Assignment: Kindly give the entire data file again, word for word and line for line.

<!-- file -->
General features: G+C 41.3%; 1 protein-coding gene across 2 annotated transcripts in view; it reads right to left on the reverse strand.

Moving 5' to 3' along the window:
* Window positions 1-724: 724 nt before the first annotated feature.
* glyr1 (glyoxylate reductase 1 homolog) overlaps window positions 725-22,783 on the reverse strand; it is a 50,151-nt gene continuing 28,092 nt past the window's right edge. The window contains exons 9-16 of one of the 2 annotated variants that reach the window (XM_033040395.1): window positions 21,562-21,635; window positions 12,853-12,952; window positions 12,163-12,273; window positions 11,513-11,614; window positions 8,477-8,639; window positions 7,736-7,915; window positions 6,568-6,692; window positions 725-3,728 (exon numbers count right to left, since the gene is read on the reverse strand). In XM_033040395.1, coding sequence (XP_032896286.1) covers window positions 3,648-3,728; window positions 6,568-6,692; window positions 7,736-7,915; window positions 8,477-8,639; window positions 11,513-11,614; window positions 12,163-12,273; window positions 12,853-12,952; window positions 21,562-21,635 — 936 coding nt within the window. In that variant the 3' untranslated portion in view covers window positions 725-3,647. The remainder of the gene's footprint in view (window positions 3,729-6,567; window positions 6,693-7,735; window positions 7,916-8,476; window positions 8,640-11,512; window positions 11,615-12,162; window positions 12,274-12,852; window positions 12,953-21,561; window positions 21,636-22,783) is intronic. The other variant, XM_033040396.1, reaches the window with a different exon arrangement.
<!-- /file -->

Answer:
General features: G+C 41.3%; 1 protein-coding gene across 2 annotated transcripts in view; it reads right to left on the reverse strand.

Moving 5' to 3' along the window:
* Window positions 1-724: 724 nt before the first annotated feature.
* glyr1 (glyoxylate reductase 1 homolog) overlaps window positions 725-22,783 on the reverse strand; it is a 50,151-nt gene continuing 28,092 nt past the window's right edge. The window contains exons 9-16 of one of the 2 annotated variants that reach the window (XM_033040395.1): window positions 21,562-21,635; window positions 12,853-12,952; window positions 12,163-12,273; window positions 11,513-11,614; window positions 8,477-8,639; window positions 7,736-7,915; window positions 6,568-6,692; window positions 725-3,728 (exon numbers count right to left, since the gene is read on the reverse strand). In XM_033040395.1, coding sequence (XP_032896286.1) covers window positions 3,648-3,728; window positions 6,568-6,692; window positions 7,736-7,915; window positions 8,477-8,639; window positions 11,513-11,614; window positions 12,163-12,273; window positions 12,853-12,952; window positions 21,562-21,635 — 936 coding nt within the window. In that variant the 3' untranslated portion in view covers window positions 725-3,647. The remainder of the gene's footprint in view (window positions 3,729-6,567; window positions 6,693-7,735; window positions 7,916-8,476; window positions 8,640-11,512; window positions 11,615-12,162; window positions 12,274-12,852; window positions 12,953-21,561; window positions 21,636-22,783) is intronic. The other variant, XM_033040396.1, reaches the window with a different exon arrangement.